*** John Brown slavery abolition movement America United States

John Brown (United States, 1800-59)

John Brown
Figure 1.--"The Last Moments of John Brown" was painted by Thomas Hovdenden. The depiction is almost Christ-like. Of course in the South, Bron was the devil incarnate. Brown's insurrection failed miserably, but was a strong factor which set southern secession in motion. And session would ultimately, after horrific bloodshed, lead to emancipation. Put your cursor for a closer view of the children in the painting.

John Brown emerged from the guerrilla fighting in "Bleeding Kansas" as an individual willing to act and not just talk. He was determined to end slavery and was convinced that it could not be done peacefully. Brown obtained clandestine financial support from various radical anti-slavery groups. Brown after Kansas moved into the Southern Appalachians (1857). He set up a base there and recruited a small company of men. At first there activities focused on assisting runaways reach Pennsylvania and Ohio. Gradually a much more grandiose plan to launch a lave revolt. It was to be set off by seizing the Federal Arsenal at Harper's Ferry (October 1859). Brown did manage to seize Harper's Ferry, but there was no slave uprising. And soon a detachment of Marines commanded by Robert E. Lee reached Harper's Ferry. Brown and his conspirators were arrested and after a trial hanged. While Brown's rebellion failed he succeeded more than he knew. His action although quickly suppressed convinced large numbers of southerners that there was no longer any place for them in the Federal Union.


The Brown Brown traced his ancestry back to the earliest days of colonial America, the 17th-century English Puritans (17th century). His grandfather was Capt. John Brown (1728–76). His parents were Owen Brown (1771–1856) and Ruth Mills (1772–1808).


John Brown was born in Torrington, Connecticut (1800). He was the fourth of the eight children. We know next to nothing about his childhood. The family moved to Hudson, Ohio (1805). His father opened a tannery. His father was supported the Oberlin Institute, a liberal arts college which evolved into the Oberlin Institute. The Institute would be the first university level institute in America to accept African Americans and women. Charles Finney and Asa Mahan and the Institute developed a reputation for their preaching and teaching. Brown's father took in an apprentice for his tannery, Jesse R. Grant, father of Ulysses S. Grant.


Owen Brown joined the Congregational church when he moved his family to Hudson, Ohio. He eventually withdrew (1840s) and never officially joined another church. Father and son were evangelicals which at the time was focused on the pursuit of personal righteousness. John Brown's personal religion is described in the fairly well documented in the papers of Rev. Clarence Gee, a Brown family expert.


Brown left his family at the age of 16 years and went to Plainfield, Massachusetts> He enrolled in a preparatory program. Soon afterward, he transferred to the Morris Academy in Litchfield, Connecticut. He was planning to become a Congregational minister. He could not afford to continue paying school fees. He also suffered from eye inflammations. He had to drop out of the Academy and returned to his father in Ohio.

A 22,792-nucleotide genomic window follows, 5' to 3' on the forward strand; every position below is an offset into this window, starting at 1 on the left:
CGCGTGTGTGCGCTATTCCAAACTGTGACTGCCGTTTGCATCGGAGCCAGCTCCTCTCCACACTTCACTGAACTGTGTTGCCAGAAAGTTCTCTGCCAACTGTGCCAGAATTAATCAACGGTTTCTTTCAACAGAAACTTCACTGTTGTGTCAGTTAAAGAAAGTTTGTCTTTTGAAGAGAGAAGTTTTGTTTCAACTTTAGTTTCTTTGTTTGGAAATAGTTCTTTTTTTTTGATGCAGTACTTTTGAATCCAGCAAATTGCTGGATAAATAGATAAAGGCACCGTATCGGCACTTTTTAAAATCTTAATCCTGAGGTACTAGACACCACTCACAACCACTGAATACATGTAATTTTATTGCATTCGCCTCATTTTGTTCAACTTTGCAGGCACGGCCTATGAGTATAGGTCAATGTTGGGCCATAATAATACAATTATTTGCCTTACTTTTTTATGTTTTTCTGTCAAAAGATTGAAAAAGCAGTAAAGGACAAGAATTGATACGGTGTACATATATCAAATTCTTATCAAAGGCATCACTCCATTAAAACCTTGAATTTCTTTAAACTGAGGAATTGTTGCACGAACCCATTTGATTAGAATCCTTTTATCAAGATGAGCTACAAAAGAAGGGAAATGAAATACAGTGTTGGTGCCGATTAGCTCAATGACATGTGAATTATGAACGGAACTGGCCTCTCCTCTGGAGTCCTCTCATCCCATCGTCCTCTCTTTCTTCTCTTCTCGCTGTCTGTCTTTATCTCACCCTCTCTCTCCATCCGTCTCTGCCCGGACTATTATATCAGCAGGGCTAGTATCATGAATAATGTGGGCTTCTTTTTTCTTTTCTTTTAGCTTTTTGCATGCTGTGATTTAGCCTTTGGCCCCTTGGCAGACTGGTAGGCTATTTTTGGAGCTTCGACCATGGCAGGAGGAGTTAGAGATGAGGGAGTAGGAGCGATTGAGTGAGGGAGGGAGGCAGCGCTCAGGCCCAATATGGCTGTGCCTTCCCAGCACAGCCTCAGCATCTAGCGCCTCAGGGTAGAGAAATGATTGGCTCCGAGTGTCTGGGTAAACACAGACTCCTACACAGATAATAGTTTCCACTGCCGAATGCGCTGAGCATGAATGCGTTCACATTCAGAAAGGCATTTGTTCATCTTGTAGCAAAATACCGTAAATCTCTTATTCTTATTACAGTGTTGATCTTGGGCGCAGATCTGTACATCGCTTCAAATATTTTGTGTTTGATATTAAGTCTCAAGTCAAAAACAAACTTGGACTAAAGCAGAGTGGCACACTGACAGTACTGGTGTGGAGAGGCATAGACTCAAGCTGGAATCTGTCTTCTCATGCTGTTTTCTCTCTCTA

Brown married Dianthe Lusk (1820). Their first child, John Jr, was born 13 months later (1822). One of his sons died (1831). Brown fell ill. His businesses began to suffer, leaving him in terrible debt. After the death of a newborn son, his wife Dianthe died (1832) Brown married 16-year-old Mary Ann Day (1817–84), originally from Washington County, New York (1833). They would have 13 children, in addition to the seven from his previous marriage. In the midst of his financial and legal problems, four of his children died of dysentery (1843).


Brown worked briefly at his father's tannery after returning from school. He quickly opened what proved to be a successful tannery of his own outside of town with an adopted brother. Brown moved his family moved to New Richmond, Pennsylvania (1825). Here he bought 200 acres (81 hectares) of land. He cleared an eighth of it and built a cabin, a barn, and a tannery. It proved a successful business. In only a year, he was employing 15 men. Brown also earned money raising cattle and surveying. He helped to establish a local post office and a school. He was operating an interstate business involving cattle and leather production. A relative, Seth Thompson, from Ohio, joined him in the business. Brown moved his new family to Franklin Mills (now Kent) , Ohio (1836). He borrowed money to buy land. He built a tannery along the Cuyahoga River, forming a partnership with Zenas Kent. It is at this time that that the first great depression struck America--the Panic of 1837. It began as a baking crisis in the East and gradually spread west. Brown was unable o pay his debts. Businessmen like Brown trusted too heavily in credit and state bonds which proved to be worthless. Brown was arrested when he attempted to retain ownership of a farm by continuing to occupy despite the claims of the new owner. He tried different business efforts in an attempt to get out of debt. He continued tanning hides and cattle trading, he also began horse and sheep breeding. What ever his faults, the Puritan work ethic was not one of them. A Federal court declared him bankrupt (1842). Despite his financial problems, Brown was developing a solid reputation as an expert in fine sheep and wool. He struck up a partnership with Col. Simon Perkins of Akron, Ohio. Brown and his sons managed Perkins' flocks and farms. The family moved into a home across the street from the Perkins Stone Mansion on Perkins Hill. [Decaro]